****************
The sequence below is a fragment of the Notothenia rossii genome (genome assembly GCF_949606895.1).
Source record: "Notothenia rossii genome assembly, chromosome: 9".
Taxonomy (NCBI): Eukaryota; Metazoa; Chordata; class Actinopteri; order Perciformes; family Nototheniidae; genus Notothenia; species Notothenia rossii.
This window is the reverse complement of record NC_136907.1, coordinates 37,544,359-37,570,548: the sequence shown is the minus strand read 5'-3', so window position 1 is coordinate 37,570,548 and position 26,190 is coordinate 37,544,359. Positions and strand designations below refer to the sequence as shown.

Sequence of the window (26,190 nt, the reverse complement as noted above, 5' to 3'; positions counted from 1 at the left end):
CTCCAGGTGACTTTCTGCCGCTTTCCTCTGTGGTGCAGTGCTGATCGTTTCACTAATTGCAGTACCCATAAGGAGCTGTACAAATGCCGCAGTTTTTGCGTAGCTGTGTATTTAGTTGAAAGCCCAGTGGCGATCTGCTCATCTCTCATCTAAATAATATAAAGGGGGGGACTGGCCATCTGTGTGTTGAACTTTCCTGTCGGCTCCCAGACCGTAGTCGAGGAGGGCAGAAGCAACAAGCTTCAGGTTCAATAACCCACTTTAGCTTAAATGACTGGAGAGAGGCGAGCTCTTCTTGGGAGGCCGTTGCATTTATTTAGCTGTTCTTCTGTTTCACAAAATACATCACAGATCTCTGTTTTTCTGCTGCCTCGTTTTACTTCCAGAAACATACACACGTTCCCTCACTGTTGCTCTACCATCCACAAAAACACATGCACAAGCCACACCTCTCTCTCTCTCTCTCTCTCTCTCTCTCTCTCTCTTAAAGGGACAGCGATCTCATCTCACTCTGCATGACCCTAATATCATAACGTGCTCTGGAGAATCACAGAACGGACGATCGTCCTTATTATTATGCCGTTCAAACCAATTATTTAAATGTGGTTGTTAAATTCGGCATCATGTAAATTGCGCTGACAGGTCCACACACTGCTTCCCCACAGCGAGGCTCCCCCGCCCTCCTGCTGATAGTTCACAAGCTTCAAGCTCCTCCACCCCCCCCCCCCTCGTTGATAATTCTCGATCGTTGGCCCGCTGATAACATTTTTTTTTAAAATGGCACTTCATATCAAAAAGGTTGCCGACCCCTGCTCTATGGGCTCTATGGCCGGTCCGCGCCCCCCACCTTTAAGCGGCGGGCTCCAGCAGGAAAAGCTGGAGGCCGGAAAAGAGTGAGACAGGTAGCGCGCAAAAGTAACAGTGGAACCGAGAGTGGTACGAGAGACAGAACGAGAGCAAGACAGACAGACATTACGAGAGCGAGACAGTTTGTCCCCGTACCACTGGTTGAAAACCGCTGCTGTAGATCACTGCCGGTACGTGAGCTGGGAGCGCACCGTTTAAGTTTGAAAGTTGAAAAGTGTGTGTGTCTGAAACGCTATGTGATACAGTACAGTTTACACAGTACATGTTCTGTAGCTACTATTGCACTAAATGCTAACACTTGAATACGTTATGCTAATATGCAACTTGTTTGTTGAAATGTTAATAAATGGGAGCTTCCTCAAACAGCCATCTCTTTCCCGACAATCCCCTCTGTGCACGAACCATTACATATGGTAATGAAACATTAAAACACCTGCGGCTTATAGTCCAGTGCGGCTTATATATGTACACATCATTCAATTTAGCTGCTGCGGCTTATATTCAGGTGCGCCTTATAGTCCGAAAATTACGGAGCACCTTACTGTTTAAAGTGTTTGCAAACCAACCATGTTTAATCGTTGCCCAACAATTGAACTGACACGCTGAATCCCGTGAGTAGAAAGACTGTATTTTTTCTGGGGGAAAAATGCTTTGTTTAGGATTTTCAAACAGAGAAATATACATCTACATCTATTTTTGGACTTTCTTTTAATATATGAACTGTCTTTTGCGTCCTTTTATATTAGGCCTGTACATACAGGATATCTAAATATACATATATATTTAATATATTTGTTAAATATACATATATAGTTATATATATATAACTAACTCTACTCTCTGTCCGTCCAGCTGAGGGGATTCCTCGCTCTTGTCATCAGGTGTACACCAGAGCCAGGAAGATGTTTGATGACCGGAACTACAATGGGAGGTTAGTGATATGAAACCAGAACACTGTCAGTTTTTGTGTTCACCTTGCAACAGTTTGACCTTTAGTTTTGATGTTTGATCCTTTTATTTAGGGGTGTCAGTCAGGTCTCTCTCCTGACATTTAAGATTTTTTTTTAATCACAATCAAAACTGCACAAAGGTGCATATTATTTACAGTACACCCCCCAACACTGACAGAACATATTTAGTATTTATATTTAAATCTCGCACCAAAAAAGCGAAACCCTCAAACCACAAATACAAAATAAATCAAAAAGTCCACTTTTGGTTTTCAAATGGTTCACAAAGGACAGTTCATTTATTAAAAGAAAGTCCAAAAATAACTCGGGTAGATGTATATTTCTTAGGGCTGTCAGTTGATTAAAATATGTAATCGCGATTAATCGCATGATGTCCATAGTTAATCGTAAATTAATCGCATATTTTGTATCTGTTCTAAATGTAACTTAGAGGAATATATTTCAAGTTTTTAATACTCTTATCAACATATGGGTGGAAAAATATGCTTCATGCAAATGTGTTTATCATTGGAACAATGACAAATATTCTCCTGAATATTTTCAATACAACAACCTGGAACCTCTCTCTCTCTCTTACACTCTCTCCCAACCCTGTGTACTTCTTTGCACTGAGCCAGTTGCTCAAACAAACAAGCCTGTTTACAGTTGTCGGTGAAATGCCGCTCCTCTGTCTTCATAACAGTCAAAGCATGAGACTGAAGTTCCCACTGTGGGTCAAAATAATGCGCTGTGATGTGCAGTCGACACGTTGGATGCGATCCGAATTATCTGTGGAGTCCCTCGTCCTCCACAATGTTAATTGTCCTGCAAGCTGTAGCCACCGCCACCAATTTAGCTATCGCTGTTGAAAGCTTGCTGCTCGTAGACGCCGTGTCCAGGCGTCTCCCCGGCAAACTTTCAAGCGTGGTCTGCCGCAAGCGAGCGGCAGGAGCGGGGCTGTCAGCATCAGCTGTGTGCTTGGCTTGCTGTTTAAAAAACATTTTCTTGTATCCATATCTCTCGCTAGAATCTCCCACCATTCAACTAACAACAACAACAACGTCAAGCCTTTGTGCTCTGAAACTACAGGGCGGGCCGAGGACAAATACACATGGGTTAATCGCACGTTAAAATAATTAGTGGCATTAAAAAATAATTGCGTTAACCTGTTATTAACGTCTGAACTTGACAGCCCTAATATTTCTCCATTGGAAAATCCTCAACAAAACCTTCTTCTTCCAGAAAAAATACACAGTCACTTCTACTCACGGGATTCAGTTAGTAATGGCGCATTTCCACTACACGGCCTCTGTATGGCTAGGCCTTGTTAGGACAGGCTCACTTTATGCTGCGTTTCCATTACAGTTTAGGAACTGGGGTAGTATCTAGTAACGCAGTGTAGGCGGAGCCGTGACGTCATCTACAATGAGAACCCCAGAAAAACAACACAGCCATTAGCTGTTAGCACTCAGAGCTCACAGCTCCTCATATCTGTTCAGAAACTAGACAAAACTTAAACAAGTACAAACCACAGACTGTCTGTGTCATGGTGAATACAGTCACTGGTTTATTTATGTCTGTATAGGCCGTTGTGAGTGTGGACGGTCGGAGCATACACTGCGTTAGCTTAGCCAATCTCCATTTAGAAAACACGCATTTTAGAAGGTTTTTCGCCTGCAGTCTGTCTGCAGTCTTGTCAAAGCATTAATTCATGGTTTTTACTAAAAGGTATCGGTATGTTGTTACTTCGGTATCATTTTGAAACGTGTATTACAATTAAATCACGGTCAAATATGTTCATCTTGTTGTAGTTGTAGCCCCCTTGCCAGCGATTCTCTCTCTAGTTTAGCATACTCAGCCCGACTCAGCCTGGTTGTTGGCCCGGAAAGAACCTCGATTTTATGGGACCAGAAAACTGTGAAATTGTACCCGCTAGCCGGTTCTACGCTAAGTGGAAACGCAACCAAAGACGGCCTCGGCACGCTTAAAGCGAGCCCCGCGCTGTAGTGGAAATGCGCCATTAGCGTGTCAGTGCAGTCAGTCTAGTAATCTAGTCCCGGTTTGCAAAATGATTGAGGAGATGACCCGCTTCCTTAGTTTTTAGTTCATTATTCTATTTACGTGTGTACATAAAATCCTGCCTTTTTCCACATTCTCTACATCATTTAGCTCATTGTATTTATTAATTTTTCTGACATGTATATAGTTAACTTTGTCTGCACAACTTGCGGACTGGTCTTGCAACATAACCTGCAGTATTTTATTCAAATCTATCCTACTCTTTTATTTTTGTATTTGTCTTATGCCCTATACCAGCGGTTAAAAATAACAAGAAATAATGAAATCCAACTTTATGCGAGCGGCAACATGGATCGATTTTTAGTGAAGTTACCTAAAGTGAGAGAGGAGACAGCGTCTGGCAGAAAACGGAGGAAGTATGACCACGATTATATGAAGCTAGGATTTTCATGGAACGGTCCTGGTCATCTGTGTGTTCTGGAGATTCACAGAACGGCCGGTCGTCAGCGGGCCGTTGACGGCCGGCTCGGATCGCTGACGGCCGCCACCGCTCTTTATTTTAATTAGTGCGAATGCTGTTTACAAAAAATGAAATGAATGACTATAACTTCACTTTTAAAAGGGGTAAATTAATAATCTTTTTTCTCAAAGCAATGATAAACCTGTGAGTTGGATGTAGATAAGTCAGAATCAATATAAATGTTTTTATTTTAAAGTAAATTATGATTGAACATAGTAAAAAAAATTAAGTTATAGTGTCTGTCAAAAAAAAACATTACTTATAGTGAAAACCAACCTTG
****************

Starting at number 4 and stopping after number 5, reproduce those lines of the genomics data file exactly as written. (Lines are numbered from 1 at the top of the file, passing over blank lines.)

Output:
This window is the reverse complement of record NC_136907.1, coordinates 37,544,359-37,570,548: the sequence shown is the minus strand read 5'-3', so window position 1 is coordinate 37,570,548 and position 26,190 is coordinate 37,544,359. Positions and strand designations below refer to the sequence as shown.

Sequence of the window (26,190 nt, the reverse complement as noted above, 5' to 3'; positions counted from 1 at the left end):